Our artist thankfully never saw my drawings, but between the screenplay and my sketches, it helped reassure that our graphic novel script should work.


At this point, you need to reformat that notated screenplay into the script you’ll hand off to an artist.

So, is a movie script the same as one for a comic or graphic novel? No. But there are similarities. Unlike in screenwriting, though, there’s no one industry standard.

If you already have an artist aboard, you should see if they have a preferred format. If so, they can likely provide you with a sample to reference.

In our case, we researched what kinds of formats were out there in general. A few internet deep dives provided numerous examples. Two that seemed the most practical and professional, came from a Jim Zub blog entry, and Blambot’s Nate Piekos notating Fred Van Lente’s method.

Ultimately, we developed a hybrid template we felt incorporated the best bits we’d seen ...


Description automatically generated with medium confidence

Graphic novel page number goes at the top, followed by the number of panels (each graphic novel page might take more than one script page to cover. Blowback is 110 pages. The script for it is 226).

If there’s something that needs to be pointed out about the whole page, you’d put it in next. Possibly layout information—panels one and two should be wide and shallow, with three smaller panels below, etc.

Each panel is numbered and followed by a description of what’s in it. If you have a particular type of panel in mind, you’d write as much—Wide, Narrow, Close, Establishing. If there’s a location, prop, or other bit of specific imagery you want to include, it’s a good idea to provide an online link to a reference.

Dialog is listed when applicable. If there’s no dialogue in a particular panel, you write “No Copy” to clarify that it’s intentional. Writing dialogue in all caps allows the Letterer to cut-and-paste.

The “thought bubble” has fallen out of favor in contemporary comics. Instead, Captions are used to represent thoughts. It’s identified as such and laid out like dialogue in the script.

Sound Effects are broken out like dialogue as well. Generally, your SFX are going to be what you mostly think of, and/or have seen before. Onomatopoeia. If you can’t think of how to represent a sound in words, try flipping through existing books for potential examples.

To oversimplify, the goal is to create a clear guide for the artist on what each panel should cover.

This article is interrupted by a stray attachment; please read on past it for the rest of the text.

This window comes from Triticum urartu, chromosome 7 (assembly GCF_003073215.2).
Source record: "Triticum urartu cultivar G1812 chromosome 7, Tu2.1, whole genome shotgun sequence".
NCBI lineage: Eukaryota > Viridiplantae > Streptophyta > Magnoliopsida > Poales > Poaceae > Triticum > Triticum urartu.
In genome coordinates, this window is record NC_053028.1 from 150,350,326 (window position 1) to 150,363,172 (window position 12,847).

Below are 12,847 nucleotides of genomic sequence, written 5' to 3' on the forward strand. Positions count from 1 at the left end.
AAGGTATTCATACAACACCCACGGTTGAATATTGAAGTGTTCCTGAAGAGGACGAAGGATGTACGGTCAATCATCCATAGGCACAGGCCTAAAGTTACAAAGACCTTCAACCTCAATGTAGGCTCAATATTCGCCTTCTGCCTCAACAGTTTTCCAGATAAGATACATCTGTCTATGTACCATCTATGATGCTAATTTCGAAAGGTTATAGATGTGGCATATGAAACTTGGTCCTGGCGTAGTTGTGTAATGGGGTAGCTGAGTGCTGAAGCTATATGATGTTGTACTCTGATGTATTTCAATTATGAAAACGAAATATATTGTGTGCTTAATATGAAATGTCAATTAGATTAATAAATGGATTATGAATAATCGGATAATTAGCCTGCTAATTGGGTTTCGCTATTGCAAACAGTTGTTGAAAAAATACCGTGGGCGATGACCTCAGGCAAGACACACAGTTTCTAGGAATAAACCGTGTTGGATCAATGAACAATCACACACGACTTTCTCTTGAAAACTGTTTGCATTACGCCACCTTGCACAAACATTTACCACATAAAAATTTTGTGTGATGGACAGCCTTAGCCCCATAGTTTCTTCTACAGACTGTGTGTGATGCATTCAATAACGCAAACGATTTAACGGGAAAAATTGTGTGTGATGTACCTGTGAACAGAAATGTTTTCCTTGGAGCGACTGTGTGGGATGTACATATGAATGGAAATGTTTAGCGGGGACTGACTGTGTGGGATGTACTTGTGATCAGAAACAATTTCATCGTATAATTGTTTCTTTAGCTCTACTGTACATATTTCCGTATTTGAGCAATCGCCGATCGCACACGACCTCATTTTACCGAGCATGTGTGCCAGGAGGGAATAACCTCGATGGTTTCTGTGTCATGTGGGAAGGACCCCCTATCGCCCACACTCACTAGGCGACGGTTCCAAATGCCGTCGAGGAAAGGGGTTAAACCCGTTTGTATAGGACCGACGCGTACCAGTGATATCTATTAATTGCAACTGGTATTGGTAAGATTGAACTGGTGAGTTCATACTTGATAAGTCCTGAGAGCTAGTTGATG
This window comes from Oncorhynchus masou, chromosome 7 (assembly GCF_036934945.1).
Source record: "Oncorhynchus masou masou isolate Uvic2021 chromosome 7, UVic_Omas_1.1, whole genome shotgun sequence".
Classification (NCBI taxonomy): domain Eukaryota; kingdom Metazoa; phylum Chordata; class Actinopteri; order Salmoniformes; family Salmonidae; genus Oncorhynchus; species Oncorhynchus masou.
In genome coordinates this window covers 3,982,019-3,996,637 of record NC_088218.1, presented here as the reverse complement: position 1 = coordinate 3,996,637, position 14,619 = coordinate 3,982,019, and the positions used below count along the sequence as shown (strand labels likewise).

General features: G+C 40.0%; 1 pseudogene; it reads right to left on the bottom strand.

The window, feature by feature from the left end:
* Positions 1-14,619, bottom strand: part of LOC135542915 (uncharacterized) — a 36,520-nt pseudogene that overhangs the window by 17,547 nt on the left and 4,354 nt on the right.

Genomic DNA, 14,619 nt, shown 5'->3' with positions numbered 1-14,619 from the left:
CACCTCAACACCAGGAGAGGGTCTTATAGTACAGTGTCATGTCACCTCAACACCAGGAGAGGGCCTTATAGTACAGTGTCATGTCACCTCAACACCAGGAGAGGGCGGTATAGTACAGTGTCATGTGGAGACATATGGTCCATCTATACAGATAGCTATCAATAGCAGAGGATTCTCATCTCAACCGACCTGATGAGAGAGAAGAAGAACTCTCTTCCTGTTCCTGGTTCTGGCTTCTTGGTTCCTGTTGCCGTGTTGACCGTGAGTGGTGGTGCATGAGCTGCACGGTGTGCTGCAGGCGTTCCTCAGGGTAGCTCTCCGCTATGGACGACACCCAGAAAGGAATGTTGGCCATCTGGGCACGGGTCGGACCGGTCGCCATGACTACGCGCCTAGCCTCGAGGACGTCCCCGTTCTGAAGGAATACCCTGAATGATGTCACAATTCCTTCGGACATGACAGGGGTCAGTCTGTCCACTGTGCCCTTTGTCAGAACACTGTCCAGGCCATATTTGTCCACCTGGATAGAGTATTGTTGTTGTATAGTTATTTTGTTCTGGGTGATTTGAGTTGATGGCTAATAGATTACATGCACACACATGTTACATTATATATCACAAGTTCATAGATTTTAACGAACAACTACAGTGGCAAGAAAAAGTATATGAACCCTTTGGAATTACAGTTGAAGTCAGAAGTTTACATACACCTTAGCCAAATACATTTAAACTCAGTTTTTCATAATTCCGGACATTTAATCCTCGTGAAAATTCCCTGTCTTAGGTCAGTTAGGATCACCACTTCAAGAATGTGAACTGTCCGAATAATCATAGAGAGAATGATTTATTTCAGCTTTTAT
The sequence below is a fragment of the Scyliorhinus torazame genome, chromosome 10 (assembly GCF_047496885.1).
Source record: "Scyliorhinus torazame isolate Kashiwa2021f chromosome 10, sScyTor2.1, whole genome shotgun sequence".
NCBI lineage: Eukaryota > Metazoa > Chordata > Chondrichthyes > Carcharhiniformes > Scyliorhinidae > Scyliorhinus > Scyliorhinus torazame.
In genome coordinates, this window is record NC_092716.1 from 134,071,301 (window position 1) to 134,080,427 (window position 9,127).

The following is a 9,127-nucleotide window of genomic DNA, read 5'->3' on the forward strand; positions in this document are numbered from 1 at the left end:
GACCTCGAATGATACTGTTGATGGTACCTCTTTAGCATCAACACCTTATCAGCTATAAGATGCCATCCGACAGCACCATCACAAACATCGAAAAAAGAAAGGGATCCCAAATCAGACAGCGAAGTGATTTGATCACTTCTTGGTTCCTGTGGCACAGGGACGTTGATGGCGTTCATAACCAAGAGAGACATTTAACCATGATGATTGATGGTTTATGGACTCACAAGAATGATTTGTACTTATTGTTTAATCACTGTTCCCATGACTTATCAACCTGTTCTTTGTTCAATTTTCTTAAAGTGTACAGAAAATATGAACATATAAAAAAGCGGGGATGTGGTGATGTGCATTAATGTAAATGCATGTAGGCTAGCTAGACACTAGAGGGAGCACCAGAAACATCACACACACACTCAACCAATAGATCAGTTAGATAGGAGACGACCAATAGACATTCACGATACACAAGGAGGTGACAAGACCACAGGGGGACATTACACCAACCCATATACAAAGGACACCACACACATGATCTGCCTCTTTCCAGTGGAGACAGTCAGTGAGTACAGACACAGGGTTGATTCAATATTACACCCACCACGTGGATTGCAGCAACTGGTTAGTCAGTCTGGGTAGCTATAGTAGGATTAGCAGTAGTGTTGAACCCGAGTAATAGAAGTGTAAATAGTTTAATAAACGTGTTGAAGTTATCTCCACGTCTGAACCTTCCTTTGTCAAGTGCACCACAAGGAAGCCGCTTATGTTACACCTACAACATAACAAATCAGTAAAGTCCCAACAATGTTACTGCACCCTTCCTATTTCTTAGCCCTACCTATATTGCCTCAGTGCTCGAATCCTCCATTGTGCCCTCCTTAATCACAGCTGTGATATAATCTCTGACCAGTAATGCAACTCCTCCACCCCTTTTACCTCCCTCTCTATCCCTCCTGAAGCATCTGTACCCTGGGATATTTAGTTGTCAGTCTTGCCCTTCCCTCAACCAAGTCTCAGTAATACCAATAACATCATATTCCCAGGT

When you need things to happen or look a very specific way, write it out. But when that isn’t critical, be more generalized with your descriptions. Let the artist do what they’re experts at—framing/composition/expression. Tap into their creativity and be open to suggestions. Your book will benefit.


One of the interesting things I learned in this process was that you should try to arrange any big reveals to land on the first panel of even-numbered pages. This allows the surprises or shocks to come after the page is turned, and not have them spoiled by the reader’s peripheral vision.

The importance of placement also serves as a warning. Unlike a screenplay, once you’ve laid out your pages, adding or cutting panels can impact how everything is positioned down the line.

If you cut a panel, an easy fix is to reallocate the space by making one or more of the surrounding panels larger.

If you add panels, on the other hand, things can get dicey. Do you just make all the surrounding panels smaller? Maybe, but they might be small already (Pro tip: Your panels should always be visible to the naked eye).

If you’re a decent number of pages away from the next significant reveal, you can potentially slide all the panels one slot later until you reach a page that can support adding a new one (not one with nine already, for example).

A bolder fix might be to insert two pages (yes, two, so you can maintain all your following odds and evens) and intersperse new artwork between that added panel, and the next “page turn” reveal. That’ll cost you in production, but the execution might be worth the investment.

Speaking of that, now that you’ve invested a little blood, sweat, and tears into crafting your script, you get to move on to the next creative payoff.

Start picturing your book in “Part Three: Directing on the Page.

James Hereth is a Screenwriter and Editor who co-wrote Chris Pratt’s movie debut. His first graphic novel, the Ringo Award-winning, “Blowback,” can be found on Amazon.
More posts by James Hereth.